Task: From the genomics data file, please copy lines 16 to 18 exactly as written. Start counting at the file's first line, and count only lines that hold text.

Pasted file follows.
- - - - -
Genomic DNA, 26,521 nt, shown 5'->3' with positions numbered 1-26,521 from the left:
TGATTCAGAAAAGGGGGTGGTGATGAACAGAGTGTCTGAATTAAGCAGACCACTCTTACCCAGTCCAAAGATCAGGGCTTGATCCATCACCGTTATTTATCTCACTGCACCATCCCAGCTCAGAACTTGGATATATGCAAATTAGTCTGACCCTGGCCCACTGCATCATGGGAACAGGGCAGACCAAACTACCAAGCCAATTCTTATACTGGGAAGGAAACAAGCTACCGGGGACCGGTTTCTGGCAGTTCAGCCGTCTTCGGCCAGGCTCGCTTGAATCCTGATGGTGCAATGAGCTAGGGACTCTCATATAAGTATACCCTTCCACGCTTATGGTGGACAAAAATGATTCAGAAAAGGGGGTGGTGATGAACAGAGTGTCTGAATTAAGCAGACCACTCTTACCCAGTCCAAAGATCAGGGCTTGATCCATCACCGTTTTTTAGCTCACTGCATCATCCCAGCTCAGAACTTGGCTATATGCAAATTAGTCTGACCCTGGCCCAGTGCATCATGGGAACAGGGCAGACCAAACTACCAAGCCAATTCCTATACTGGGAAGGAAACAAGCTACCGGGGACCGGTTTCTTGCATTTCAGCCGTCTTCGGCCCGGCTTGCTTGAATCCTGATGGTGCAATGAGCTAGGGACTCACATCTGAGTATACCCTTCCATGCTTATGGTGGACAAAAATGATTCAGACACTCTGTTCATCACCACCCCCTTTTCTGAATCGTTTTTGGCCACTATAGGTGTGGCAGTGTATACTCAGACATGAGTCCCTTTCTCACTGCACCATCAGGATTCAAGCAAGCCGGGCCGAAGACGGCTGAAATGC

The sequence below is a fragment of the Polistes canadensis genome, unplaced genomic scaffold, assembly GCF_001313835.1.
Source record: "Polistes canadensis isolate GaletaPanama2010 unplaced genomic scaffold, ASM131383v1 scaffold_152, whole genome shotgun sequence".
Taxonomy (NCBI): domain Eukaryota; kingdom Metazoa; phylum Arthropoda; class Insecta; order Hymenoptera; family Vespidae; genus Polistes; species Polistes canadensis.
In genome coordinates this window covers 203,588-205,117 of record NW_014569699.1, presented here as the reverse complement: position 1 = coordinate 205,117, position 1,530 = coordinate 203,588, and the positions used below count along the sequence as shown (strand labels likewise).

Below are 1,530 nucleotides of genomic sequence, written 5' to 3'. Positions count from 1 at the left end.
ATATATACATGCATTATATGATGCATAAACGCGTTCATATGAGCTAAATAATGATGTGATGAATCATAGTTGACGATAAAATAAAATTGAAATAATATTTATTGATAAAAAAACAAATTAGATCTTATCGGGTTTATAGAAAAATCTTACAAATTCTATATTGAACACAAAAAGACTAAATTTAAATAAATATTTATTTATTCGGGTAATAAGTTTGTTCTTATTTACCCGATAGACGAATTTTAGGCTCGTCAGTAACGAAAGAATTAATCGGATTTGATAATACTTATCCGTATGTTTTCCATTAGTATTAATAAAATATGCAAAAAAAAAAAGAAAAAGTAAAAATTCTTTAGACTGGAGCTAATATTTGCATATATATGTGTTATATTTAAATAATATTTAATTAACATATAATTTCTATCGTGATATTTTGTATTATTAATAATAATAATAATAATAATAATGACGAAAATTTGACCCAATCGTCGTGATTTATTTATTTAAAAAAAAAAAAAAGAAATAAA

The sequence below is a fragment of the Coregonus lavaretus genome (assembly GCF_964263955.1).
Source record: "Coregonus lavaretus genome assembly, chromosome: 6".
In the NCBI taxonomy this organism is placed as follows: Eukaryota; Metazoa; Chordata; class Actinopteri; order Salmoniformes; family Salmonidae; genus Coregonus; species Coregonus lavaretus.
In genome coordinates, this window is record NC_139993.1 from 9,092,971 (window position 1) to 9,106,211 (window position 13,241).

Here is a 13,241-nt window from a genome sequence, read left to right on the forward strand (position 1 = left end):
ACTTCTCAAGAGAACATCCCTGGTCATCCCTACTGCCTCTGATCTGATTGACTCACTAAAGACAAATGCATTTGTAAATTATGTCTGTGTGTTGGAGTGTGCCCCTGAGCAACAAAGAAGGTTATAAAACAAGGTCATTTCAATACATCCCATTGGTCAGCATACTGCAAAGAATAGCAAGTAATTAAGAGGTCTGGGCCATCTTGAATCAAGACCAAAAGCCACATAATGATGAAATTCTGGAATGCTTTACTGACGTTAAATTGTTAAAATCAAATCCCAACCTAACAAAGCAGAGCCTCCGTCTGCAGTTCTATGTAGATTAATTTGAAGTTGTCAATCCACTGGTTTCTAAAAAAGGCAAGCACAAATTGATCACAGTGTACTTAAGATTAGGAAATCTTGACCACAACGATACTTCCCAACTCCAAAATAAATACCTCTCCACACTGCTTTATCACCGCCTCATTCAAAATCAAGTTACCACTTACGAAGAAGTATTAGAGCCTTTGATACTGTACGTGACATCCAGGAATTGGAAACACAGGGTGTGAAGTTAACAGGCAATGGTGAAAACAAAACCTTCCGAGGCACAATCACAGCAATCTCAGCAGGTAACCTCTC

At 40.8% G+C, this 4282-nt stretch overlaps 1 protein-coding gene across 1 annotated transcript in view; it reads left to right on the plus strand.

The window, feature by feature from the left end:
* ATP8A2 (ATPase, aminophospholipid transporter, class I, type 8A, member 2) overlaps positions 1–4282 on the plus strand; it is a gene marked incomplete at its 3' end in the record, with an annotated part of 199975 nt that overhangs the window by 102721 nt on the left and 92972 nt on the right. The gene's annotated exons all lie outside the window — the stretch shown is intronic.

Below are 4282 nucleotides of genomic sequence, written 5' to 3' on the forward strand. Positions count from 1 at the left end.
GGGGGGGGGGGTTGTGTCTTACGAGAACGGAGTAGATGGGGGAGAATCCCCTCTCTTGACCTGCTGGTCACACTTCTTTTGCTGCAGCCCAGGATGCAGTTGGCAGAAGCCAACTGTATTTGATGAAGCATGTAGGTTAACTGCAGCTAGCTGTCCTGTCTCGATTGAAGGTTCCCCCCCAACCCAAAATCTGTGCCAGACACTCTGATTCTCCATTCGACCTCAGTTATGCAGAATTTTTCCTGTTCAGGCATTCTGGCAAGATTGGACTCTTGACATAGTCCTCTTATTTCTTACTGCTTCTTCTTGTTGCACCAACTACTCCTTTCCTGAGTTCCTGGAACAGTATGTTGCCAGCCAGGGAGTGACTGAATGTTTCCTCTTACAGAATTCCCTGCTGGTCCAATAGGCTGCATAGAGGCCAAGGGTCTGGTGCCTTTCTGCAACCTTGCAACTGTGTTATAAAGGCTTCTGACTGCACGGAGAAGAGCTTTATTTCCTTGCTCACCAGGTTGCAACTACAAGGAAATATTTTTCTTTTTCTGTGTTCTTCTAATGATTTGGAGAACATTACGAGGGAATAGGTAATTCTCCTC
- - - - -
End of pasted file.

The window, feature by feature from the left end:
* ATP8A2 (ATPase, aminophospholipid transporter, class I, type 8A, member 2) overlaps positions 1–4282 on the plus strand; it is a gene marked incomplete at its 3' end in the record, with an annotated part of 199975 nt that overhangs the window by 102721 nt on the left and 92972 nt on the right. The gene's annotated exons all lie outside the window — the stretch shown is intronic.

Below are 4282 nucleotides of genomic sequence, written 5' to 3' on the forward strand. Positions count from 1 at the left end.